It probably doesn’t surprise most of you that I was a fan of former Dodger general manager Paul DePodesta, who – while certainly imperfect – generally saw most of his moves work out well. (I will defend the Paul Lo Duca / Hee-Seop Choi / Brad Penny deal until the day I die, and big-ticket signings like Jeff Kent, J.D. Drew, & Derek Lowe all provided value.) That’s mainly because I trusted his process to build a winning team (most of that 2006 playoff club was his roster even though he was gone) and partly because I was a big proponent of the “Moneyball” game within the game. Sure, you could go out and spend $20m/year on a five-win player, for example, but how much better would it be if you could develop that player from within or find a hidden gem on the free market to get 80% of that production for 10% of the cost. On-field wins were still paramount, of course, but winning the “value” game was important as well.
For most teams with a budget, and particularly the bankrupt McCourt-era Dodgers, it was difficult to have a winning team without winning the value game. To take one example, we all hated the Matt Guerrier contract, but not because Guerrier is a terrible pitcher; when healthy, he’s a perfectly adequate, if unspectacular, veteran to have in your bullpen. We hated the deal because you could have found similar production to Guerrier’s for the minimum or close to it, and the $12m+ he received is $12m that could have been used elsewhere. This oversimplifies it a little, but that’s money that could have been used to retain Hiroki Kuroda (having a good year in New York) rather than acquire Aaron Harang, and that’s where value becomes important.
…or at least it usually does, but as we’ve seen so far, there’s nothing “usual” about the new Dodger ownership. Hell, even this morning there’s reports coming out that they inquired on CC Sabathia & Mark Teixeira (which I don’t totally believe, by the way, because “Joel Sherman”), and more rumors swirling that they are willing to take on more expensive contracts to add another pitcher. (I am terrified that this means Mark Buehrle.) In theory, this is petrifying. Getting Carl Crawford & Josh Beckett absolutely doesn’t represent value, of course, even if part of the cost can be applied to the necessary price to acquire Adrian Gonzalez.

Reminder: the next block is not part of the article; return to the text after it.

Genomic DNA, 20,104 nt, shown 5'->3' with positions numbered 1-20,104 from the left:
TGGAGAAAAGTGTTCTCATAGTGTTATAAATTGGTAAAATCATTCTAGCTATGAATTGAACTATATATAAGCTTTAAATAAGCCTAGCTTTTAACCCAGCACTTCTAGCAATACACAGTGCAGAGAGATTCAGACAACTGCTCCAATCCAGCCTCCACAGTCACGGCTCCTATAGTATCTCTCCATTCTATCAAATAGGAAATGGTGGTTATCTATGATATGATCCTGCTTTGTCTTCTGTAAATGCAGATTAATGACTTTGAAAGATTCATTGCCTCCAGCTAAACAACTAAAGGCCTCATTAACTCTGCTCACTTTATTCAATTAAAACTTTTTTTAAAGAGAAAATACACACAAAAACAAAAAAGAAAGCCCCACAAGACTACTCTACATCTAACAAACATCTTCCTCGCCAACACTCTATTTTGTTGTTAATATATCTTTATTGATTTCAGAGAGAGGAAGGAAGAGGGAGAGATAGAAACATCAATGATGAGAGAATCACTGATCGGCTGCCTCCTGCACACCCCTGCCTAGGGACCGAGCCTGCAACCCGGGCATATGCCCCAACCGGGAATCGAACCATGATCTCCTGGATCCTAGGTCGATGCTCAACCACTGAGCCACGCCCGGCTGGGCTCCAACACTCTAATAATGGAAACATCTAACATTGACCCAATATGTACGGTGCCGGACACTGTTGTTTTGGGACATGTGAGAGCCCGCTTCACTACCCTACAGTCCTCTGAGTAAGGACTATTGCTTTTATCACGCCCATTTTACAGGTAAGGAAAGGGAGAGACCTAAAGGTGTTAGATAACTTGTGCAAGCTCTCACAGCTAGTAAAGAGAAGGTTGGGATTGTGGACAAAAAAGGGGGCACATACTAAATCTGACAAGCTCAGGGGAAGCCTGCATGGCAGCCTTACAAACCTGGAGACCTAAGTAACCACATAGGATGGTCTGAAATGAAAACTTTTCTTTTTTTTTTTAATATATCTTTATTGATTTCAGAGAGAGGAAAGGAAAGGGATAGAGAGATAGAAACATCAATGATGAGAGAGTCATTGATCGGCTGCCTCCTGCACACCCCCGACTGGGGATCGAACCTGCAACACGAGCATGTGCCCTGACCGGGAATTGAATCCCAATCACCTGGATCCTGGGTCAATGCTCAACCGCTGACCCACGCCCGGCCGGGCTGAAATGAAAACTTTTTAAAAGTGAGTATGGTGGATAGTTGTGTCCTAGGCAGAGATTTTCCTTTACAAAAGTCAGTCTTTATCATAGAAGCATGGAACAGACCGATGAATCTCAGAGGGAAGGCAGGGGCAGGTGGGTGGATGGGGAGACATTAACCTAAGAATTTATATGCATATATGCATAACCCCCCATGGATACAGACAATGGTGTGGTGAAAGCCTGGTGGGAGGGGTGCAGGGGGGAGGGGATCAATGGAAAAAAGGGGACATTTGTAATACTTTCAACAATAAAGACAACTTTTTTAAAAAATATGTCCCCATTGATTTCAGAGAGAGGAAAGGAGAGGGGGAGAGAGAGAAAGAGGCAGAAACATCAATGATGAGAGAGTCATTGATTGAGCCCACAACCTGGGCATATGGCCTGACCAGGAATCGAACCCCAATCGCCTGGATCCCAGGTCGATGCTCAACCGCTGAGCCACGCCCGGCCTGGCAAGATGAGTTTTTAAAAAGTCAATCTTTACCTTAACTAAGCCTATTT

But “value”, if I can say this in today’s world without being too offensive, is for poor people, and the Dodgers are a new kind of rich. (There are a bunch of local ads for the lottery here that suggest that if you win, you won’t just be rich, you’ll be that kind of rich, which is where this post gets its title from. Yeah, that’s the Dodgers right now.) The only spending controls MLB really has in place is the luxury tax, and if Stan Kasten is to be believed, the Dodgers don’t care about that even a little. I suppose they really can’t, because they’re already up to nearly $200m for next year, and that’s without the megadeal that Clayton Kershaw is sure to receive and any other additions.
It can even be argued that the Dodgers aren’t really being absurd in what they’re doing and that the efforts by the Yankees & Red Sox to get under the luxury tax threshold are unnecessary, because they absolutely have the money. This morning, we learned that the new ESPN deal doubles the amount of money MLB will receive, and that’s just from ESPN, not other broadcast partners. As teams get more money, they’re more likely to keep players off the free agent market – we’ve seen this happen already – and so doing what the Dodgers are might just be the best way to get new talent.